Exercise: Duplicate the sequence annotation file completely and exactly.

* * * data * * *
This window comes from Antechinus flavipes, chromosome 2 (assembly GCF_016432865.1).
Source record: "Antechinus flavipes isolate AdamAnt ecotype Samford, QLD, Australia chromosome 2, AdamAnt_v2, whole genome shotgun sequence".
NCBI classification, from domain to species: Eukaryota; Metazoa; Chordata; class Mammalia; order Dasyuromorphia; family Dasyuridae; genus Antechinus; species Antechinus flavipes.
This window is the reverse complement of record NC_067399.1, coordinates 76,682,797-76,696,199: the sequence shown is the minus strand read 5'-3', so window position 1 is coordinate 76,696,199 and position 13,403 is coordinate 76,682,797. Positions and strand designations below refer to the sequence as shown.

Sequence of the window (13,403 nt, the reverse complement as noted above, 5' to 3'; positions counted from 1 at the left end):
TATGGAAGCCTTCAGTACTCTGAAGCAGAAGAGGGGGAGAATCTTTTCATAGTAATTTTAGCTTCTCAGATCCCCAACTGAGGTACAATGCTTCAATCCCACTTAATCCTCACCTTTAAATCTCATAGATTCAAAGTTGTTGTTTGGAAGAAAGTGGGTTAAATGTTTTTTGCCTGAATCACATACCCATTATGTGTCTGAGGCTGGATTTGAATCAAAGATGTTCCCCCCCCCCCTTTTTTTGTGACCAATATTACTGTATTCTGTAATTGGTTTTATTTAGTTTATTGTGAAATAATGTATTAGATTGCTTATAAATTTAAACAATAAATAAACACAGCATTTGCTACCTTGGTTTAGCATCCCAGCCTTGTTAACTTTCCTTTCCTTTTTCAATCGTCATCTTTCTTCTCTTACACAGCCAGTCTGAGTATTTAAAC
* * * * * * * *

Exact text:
This window comes from Antechinus flavipes, chromosome 2 (assembly GCF_016432865.1).
Source record: "Antechinus flavipes isolate AdamAnt ecotype Samford, QLD, Australia chromosome 2, AdamAnt_v2, whole genome shotgun sequence".
NCBI classification, from domain to species: Eukaryota; Metazoa; Chordata; class Mammalia; order Dasyuromorphia; family Dasyuridae; genus Antechinus; species Antechinus flavipes.
This window is the reverse complement of record NC_067399.1, coordinates 76,682,797-76,696,199: the sequence shown is the minus strand read 5'-3', so window position 1 is coordinate 76,696,199 and position 13,403 is coordinate 76,682,797. Positions and strand designations below refer to the sequence as shown.

Sequence of the window (13,403 nt, the reverse complement as noted above, 5' to 3'; positions counted from 1 at the left end):
TATGGAAGCCTTCAGTACTCTGAAGCAGAAGAGGGGGAGAATCTTTTCATAGTAATTTTAGCTTCTCAGATCCCCAACTGAGGTACAATGCTTCAATCCCACTTAATCCTCACCTTTAAATCTCATAGATTCAAAGTTGTTGTTTGGAAGAAAGTGGGTTAAATGTTTTTTGCCTGAATCACATACCCATTATGTGTCTGAGGCTGGATTTGAATCAAAGATGTTCCCCCCCCCCCTTTTTTTGTGACCAATATTACTGTATTCTGTAATTGGTTTTATTTAGTTTATTGTGAAATAATGTATTAGATTGCTTATAAATTTAAACAATAAATAAACACAGCATTTGCTACCTTGGTTTAGCATCCCAGCCTTGTTAACTTTCCTTTCCTTTTTCAATCGTCATCTTTCTTCTCTTACACAGCCAGTCTGAGTATTTAAAC